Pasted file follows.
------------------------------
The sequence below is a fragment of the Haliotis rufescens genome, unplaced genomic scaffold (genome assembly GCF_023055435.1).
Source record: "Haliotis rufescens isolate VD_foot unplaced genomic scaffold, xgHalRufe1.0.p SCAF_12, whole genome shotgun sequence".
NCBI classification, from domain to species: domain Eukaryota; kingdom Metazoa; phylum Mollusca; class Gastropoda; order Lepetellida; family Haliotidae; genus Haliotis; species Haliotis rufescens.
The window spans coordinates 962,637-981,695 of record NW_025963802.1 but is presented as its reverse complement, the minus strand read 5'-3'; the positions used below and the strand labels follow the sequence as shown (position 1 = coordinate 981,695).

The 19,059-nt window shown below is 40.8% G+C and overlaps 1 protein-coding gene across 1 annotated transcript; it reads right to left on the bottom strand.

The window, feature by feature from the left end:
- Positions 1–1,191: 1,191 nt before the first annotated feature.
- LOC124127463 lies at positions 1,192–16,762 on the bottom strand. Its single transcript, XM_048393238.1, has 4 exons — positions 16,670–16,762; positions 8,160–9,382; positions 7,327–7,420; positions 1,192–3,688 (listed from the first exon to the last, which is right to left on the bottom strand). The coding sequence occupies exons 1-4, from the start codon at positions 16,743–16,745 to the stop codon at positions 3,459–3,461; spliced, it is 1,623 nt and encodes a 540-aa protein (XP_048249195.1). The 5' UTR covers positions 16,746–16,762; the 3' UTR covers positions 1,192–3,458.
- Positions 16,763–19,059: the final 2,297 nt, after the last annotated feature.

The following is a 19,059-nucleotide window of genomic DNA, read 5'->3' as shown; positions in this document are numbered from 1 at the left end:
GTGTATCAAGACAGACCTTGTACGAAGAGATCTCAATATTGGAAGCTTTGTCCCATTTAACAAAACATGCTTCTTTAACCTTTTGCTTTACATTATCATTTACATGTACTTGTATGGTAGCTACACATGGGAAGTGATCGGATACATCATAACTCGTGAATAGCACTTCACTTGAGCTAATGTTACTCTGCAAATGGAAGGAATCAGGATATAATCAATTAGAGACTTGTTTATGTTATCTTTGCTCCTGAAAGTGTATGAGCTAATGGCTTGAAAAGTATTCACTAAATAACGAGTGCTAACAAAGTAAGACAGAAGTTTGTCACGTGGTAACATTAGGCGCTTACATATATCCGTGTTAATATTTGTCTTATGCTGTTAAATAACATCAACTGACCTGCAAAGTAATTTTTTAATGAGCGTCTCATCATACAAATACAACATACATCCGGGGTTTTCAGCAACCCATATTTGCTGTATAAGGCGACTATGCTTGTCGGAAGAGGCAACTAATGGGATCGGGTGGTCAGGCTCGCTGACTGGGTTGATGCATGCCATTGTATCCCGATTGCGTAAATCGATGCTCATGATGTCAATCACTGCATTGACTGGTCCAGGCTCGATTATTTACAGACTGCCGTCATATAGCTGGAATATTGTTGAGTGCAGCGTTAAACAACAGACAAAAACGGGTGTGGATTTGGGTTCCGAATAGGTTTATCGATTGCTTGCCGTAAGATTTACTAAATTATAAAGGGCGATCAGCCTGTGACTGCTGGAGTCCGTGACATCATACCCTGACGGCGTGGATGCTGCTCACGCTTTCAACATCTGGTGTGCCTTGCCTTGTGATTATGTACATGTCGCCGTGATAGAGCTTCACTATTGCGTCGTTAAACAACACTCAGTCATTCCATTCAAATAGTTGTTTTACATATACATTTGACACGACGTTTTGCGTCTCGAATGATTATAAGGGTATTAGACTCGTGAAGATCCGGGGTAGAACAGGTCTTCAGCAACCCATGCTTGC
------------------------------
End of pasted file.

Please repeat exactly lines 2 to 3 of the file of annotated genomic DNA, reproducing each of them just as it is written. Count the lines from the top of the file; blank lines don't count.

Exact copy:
Source record: "Haliotis rufescens isolate VD_foot unplaced genomic scaffold, xgHalRufe1.0.p SCAF_12, whole genome shotgun sequence".
NCBI classification, from domain to species: domain Eukaryota; kingdom Metazoa; phylum Mollusca; class Gastropoda; order Lepetellida; family Haliotidae; genus Haliotis; species Haliotis rufescens.